Beware of Water Wars
China’s hydro-engineering projects in Tibet raise serious concerns
The Times of India, November 24, 2008
Prime Minister Manmohan Singh’s disclosure that during his recent Beijing visit he raised the issue of international rivers flowing out of Tibet underscores the enormous implications of China’s hydro-engineering projects and plans. Through its control over the Tibet plateau, China controls the flow of several major river systems that are a lifeline to southern and southeastern Asia. Yet China is toying with massive inter-basin and inter-river water transfer projects. Its Great South-North Water Transfer Project is an overly ambitious engineering attempt to take water through manmade canals to its semi-arid north. The diversion of waters from the Tibetan plateau in this project’s third leg is an idea enthusiastically backed by President Hu Jintao, a hydrologist by training whose 1989 martial-law crackdown in Tibet helped facilitate his swift rise in the communist party hierarchy.
Water is getting tied to security in several parts of the world. The battles of yesterday were fought over land. Those of today are over energy. But the battles of tomorrow will be over water. And nowhere else does that prospect look real than Asia, the largest and most densely populated continent that awaits a future made hotter and drier by global warming. According to a 2006 UN report, Asia has less fresh water — 3,920 cubic metres per person — than any other continent other than the Antarctica.
With the world’s fastest-rising military expenditures, most-dangerous hot spots and fiercest resource competition, Asia appears the most likely flash-point for water wars — a concern underscored by attempts by some states to exploit their riparian position or dominance. Riparian dominance impervious to international legal principles can create a situation where water allocations to co-riparian states become a function of political fiat.
Upstream dams, barrages, canals and irrigation systems can help fashion water as a political weapon — a weapon that can be wielded overtly in a war, or subtly in peacetime to signal dissatisfaction with a co-riparian state. Even denial of hydrological data in a critically important season can amount to the use of water as a political tool. Such leverage could in turn prompt a downstream state to build up its military capabilities to help counterbalance the riparian disadvantage.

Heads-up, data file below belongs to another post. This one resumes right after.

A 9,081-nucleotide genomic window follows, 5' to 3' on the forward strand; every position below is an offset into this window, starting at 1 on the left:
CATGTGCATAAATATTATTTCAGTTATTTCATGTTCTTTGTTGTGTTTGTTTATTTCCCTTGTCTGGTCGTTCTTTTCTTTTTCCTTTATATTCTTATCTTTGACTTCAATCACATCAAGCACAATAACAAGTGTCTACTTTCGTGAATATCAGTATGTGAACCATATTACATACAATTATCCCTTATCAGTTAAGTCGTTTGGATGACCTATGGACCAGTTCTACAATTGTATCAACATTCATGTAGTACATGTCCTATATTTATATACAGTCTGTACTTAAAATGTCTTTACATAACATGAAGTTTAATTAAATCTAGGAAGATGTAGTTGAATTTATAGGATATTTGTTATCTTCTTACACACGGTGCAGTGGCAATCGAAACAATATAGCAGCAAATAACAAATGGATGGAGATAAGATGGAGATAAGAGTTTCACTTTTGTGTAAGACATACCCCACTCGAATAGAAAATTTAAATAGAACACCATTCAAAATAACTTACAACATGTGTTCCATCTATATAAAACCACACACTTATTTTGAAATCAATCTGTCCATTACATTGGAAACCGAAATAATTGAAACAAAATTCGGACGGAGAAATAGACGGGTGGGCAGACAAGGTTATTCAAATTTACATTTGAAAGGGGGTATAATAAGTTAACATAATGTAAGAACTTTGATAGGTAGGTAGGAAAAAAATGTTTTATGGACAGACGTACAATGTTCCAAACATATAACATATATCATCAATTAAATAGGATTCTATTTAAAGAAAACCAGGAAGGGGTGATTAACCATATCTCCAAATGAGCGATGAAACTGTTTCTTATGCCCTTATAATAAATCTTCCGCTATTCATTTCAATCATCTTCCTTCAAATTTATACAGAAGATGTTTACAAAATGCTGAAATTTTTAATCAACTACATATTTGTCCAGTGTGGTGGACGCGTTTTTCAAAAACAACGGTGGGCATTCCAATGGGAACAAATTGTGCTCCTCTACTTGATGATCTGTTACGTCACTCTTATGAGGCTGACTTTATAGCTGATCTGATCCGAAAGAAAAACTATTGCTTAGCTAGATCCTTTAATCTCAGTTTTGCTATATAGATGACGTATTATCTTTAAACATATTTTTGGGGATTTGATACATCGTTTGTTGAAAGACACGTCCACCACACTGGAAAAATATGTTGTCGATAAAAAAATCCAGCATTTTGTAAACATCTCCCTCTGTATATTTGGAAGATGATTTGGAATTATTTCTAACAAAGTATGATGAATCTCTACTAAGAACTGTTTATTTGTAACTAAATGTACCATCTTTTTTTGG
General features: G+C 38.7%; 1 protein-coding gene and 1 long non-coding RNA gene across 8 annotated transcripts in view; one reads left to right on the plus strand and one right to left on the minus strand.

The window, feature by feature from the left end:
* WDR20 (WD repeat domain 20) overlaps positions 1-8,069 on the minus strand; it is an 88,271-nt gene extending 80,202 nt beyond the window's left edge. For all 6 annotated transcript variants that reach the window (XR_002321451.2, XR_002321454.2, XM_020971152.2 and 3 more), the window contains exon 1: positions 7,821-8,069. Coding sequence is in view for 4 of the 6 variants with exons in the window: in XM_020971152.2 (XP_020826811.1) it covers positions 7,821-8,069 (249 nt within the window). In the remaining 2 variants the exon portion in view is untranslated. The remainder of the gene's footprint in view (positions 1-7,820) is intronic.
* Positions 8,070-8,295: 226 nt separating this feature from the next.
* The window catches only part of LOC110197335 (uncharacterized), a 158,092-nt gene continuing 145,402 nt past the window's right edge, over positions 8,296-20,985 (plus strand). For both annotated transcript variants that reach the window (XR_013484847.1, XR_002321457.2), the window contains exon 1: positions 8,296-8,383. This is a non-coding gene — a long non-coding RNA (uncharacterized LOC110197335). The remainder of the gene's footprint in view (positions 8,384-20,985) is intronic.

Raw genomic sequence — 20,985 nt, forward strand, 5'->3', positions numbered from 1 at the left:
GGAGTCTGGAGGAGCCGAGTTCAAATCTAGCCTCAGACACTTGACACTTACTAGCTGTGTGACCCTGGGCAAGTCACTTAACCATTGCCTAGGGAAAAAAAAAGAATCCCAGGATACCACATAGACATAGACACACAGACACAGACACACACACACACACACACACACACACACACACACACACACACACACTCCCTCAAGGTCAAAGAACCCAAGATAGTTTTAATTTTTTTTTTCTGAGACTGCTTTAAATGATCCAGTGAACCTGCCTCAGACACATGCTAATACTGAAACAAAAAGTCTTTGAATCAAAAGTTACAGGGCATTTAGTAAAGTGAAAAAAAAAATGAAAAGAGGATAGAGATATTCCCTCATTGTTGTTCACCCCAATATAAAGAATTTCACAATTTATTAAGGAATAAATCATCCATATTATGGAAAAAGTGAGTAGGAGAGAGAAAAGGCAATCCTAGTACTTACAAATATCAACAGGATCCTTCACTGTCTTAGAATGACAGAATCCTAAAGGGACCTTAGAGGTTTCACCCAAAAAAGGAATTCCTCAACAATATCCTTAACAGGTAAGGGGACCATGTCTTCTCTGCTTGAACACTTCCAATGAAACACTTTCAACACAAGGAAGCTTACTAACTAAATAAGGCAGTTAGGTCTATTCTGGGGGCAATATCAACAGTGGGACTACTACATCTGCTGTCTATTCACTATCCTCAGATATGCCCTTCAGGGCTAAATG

Except for Japan, Malaysia and Burma, Asian states already face water shortages. A different water-related problem confronts some low-lying states like Bangladesh and the Maldives, whose very future of is at stake due to creeping saltwater incursion and frequent flooding. Bangladesh today has too much water, yet not enough to meet its needs. Born in blood in 1971, it faces the spectre of a watery grave.
China and India already are water-stressed economies. The spread of irrigated farming and water-intensive industries and a rising middle class are drawing attention to their serious struggle for more water. The two giants have entered an era of perennial water shortages, which before long are likely to parallel, in terms of per-capita availability, the Mideast scarcity. Their rapid economic growth could slow if their demand for water continues to grow at the present frenetic pace. Water shortages, furthermore, threaten to turn food-exporting China and India into major importers — a development that would seriously accentuate the global food crisis.
Even though India’s usable arable land is larger than China’s — 160.5 million hectares compared to 137.1 million hectares — the source of all the major Indian rivers except one is the Tibetan plateau. While the Ganges originates on the Indian side of the Himalayas, its two main tributaries flow in from Tibet. This is the world’s largest plateau, whose vast glaciers, huge underground springs and high altitude have endowed it with the greatest river systems. Almost all the major rivers of Asia originate there. Tibet’s status thus is unique: No other area in the world is a water repository of such size, serving as a lifeline for much of an entire continent.
In the stark words of Premier Wen Jiabao, water scarcity threatens the very “survival of the Chinese nation”. But in seeking to address that challenge, China’s gargantuan projects threaten to damage the delicate Tibetan ecosystem. They also carry seeds of inter-riparian conflict. The hydropolitics in the Mekong river basin, for example, can only get sharper as China, ignoring the concerns of downstream states, completes more upstream dams on the Mekong.
While making half-hearted attempts to stanch Indian fears about the prospective diversion of the Brahmaputra northward, Beijing has identified the bend where the Brahmaputra forms the world’s longest and deepest canyon, just before entering India, as holding the largest untapped reserves for meeting China’s water and energy needs. A Sino-Indian conflict over the sharing of the Brahmaputra waters, for instance, would begin no sooner than China begins to build the world’s largest hydropower plant on the river’s Great Bend. Upstream projects already have been held responsible for flash floods in Arunachal and Himachal Pradesh.
The way to forestall or manage water disputes in Asia is to build cooperative river-basin arrangements involving all riparian neighbours. Such institutional arrangements ought to centre on transparency, information sharing, pollution control and a pledge not to redirect the natural flow of trans-boundary rivers or undertake projects that would diminish cross-border flows. The successful interstate basin agreements (such as over the Indus, the Nile and the Senegal) are founded on such principles. In the absence of institutionalized cooperation over shared resources, peace will be the casualty in Asia as water becomes the new battleground.
The writer is a strategic affairs analyst.
(c) Times of India, 2008.